She pointed out the footnoted source of the SGR 1955-85 data, and asked who Wakeham, the source, was. DK said a VP at Philip Morris.

Eubanks verified a point Bernick had asked about, ie, what were the two most important things needed for FDA to regulate cigarettes.

DK said,

1. Does nicotine affect the body.

2. Does the company have that intent.

These two things were enough for the FDA to assert jurisdiction.

Eubanks asked Kessler who Russell was –he had provided one of Bernick’s exhibits on Tar/Nicotine ratios. DK said he was a British psychologist at the Addiction Research Center. He had written in 1971 on “tobacco dependence” and posited that people may need nicotine. (He later invented nicotine gum.) His testimony was presented as part of a seeming scientific/health community movement to look into altering tar/nicotine levels to produce a safer cigarette.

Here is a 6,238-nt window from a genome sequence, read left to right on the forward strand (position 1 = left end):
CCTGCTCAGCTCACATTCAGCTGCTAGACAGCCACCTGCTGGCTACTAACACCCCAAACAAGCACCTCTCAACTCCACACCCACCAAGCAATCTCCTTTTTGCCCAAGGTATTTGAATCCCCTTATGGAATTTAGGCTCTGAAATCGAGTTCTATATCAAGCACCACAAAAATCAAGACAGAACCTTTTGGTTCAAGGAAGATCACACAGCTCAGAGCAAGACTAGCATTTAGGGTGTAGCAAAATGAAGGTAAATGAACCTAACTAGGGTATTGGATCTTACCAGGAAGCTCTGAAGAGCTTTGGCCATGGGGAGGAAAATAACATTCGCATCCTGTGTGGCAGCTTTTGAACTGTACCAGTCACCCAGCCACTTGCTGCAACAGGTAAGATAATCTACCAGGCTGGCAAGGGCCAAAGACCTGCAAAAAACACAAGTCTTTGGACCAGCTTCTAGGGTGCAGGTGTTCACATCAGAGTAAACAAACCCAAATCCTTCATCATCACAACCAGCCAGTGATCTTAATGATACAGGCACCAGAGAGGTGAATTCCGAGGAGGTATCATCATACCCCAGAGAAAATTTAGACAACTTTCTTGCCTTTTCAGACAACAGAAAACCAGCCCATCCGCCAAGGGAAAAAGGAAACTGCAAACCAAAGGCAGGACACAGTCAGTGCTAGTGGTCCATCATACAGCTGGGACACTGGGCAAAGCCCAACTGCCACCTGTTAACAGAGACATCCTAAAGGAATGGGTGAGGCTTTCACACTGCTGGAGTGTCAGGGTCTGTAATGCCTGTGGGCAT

“Did people believe him?” Eubanks asked.

DK: No.

She asked who Addison (”We are in the business of selling nicotine”) Yeaman was.

DK: General Counsel B&W, maybe he was at CTR also.

DK then made a very strong point: (paraphrase) “When the Defendants testified under oath during the FDA hearings, did they ever say, ‘The British knew nicotine was addictive all through the 60s?’”

DK: “The Opposite” He said they denied the addiction of nicotine.

Eubanks asked if the FDA was concerned with the differences between free, pronated or extractable nicotine, the point on which Bernick had so excoriated Kessler.

DK: No, the issue was the manipulation of nicotine.